The president and the attorney general of Cyprus have been urged to intervene in the controversial case of a British woman found guilty of lying about being gang raped.
A 19-year-old woman, who claims she was gang raped by a group of young Israeli men at a hotel in the Cypriot party resort of Ayia Napa in July, has said she was forced to sign a confession withdrawing the complaint.
The teenager, whose identity has not been revealed, is facing a year in prison after a judge on Monday ruled she had lied to police when she made the rape allegations against the men.
The student was ruled by a judge in Cyprus to have wilfully indulged in public mischief by claiming she was raped by a group of Israeli males while on holiday in Ayia Napa in July.
The young woman, who will be sentenced on 7 January, was jailed for four and a half weeks during the summer in a prison in the capital Nicosia that has been criticised for overcrowding and degrading treatment.
Dr Christine Tizzard, a chartered consultant psychologist who extensively assessed the woman for the defence, also said the 19-year-old now needs urgent therapy to avoid “life-changing” damage.
The foreign secretary, Dominic Raab, has promised to raise the “deeply distressing” case with the Cypriot authorities and contact has been made between officials from the two countries. Earlier, the Foreign Office said it was “seriously concerned” about the fairness of the trial.
Michael Polak, a British human right lawyer from Justice Abroad, a legal aid group providing help to the teen’s family, told The Independent: “There are calls for the attorney general to take over her case and end it and pardon her. We are calling for him to intervene.”
“We want the teen to leave Cyprus without a conviction. A conviction will affect jobs she can do in the UK and associations and groups she can be a member of. There has been a grave injustice here. The teenager has suffered a lot during and since being raped. She is determined to get justice in Cyprus or at the European Court of Human Rights if need be.”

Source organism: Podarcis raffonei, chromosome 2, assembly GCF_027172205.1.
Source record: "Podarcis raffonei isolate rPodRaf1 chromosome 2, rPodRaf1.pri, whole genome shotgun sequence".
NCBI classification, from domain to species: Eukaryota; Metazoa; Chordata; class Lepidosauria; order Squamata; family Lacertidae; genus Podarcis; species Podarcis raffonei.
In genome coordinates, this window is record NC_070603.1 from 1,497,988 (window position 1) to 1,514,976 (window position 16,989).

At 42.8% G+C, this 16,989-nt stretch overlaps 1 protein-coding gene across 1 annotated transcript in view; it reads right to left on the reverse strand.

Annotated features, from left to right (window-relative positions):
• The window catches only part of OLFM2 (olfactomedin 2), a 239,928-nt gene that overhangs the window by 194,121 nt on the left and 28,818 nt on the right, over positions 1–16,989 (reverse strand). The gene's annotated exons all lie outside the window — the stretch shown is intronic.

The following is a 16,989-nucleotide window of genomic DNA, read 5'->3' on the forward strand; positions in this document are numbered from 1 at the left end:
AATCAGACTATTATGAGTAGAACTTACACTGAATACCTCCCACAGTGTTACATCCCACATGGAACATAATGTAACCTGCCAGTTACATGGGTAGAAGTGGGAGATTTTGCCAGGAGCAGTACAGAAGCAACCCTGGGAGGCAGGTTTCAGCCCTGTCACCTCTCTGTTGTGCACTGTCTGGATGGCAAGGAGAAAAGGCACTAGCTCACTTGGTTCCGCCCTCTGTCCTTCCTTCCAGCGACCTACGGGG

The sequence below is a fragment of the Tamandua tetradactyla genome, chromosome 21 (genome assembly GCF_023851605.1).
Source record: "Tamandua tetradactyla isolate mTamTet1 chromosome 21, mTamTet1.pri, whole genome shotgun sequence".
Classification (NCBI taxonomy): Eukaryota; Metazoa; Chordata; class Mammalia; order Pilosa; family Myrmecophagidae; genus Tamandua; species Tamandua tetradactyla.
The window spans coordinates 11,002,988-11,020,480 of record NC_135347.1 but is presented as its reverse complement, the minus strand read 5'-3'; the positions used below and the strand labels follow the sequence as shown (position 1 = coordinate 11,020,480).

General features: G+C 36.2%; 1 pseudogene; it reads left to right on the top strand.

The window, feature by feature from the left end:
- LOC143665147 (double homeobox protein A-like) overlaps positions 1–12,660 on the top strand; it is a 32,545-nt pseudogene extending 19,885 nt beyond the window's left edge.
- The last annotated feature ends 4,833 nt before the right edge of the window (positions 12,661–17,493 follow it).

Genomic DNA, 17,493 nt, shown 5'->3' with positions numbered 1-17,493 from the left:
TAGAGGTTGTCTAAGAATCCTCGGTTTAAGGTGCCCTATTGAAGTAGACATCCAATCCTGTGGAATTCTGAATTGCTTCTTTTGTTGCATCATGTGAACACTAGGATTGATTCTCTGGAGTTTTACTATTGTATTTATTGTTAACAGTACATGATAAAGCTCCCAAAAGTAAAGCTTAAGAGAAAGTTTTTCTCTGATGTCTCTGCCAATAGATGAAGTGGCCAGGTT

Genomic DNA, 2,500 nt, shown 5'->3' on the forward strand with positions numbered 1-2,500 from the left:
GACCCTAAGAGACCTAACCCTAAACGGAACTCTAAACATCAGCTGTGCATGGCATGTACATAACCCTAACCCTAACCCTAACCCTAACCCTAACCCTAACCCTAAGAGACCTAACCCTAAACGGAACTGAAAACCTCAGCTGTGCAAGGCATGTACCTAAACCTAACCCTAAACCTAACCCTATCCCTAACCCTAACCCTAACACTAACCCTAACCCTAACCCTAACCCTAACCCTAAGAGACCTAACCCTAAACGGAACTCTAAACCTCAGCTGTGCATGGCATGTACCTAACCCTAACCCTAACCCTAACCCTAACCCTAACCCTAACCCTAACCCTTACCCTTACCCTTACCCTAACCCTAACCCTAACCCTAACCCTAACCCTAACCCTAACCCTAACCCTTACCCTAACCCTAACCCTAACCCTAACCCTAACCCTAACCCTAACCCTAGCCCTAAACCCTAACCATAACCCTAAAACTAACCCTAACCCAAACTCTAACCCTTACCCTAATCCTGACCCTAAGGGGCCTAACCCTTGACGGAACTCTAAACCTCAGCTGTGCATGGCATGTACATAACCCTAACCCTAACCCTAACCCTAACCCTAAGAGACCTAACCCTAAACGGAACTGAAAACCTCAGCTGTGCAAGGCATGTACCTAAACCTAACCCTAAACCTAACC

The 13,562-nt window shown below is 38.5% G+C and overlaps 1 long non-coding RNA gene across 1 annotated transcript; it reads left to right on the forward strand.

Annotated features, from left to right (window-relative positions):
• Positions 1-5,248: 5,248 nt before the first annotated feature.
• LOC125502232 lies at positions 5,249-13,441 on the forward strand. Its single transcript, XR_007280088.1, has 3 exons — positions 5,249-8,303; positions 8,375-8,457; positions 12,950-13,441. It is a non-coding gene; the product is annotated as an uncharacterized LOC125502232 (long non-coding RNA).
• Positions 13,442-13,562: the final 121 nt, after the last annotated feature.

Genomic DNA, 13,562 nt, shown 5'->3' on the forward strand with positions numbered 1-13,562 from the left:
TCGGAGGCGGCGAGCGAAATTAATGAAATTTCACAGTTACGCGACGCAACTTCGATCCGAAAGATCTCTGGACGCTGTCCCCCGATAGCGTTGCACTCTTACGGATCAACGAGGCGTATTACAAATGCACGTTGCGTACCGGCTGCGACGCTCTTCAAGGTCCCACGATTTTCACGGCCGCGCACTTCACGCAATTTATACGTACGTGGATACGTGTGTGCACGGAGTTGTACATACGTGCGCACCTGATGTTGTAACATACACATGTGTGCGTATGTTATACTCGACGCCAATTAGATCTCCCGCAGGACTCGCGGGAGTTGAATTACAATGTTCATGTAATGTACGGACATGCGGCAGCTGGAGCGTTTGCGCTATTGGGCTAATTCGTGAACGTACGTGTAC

Mr Polak said they were asking for an expedited appeal against the verdict so it can be heard quickly, as otherwise it could take around two years for an appeal hearing at the Cypriot Supreme Court.
He added: “There were various grounds for appeal – including the approach of the trial judge to the case. A number of times in the case, he shouted ‘this is not about rape, this is not a rape case’, closing his mind to the possibility she had been raped.”
Mr Polak said he hoped the teenager, who pleaded not guilty, would receive a non-custodial or suspended sentence but argued there was “a real possibility” she will be sentenced to imprisonment.
The lawyer said it was still unclear whether the young woman, who has missed out on her place at university due to the case, would be able to return to the UK or not.
The teenager had her passport confiscated and has not been able to leave the Mediterranean island since the alleged gang rape occurred on 17 July despite mounting international outrage over the case.
Petros Clerides and Alecos Markides, two former attorney generals in Cyprus, and former justice minister Kypros Chrisostomides urged the current attorney general, Costas Clerides, to intervene in the case in a joint letter.
Lawyers in both Cyprus and the UK told The Times they were calling for Nicos Anastasiades, the president of Cyprus, to pardon the young woman.
But a spokesperson for the Cypriot government said they had “full confidence in the justice system and the courts” and argued they “should be left unfettered to implement state laws and deliver justice”.
Additionally, forensic linguist Dr Andrea Nini told Daily Mail that the letter confessing that the student had not been raped could not have been composed by her and was likely composed by a non-English speaker.
With reference to The Independent UK, The Guardian and The Daily Mail.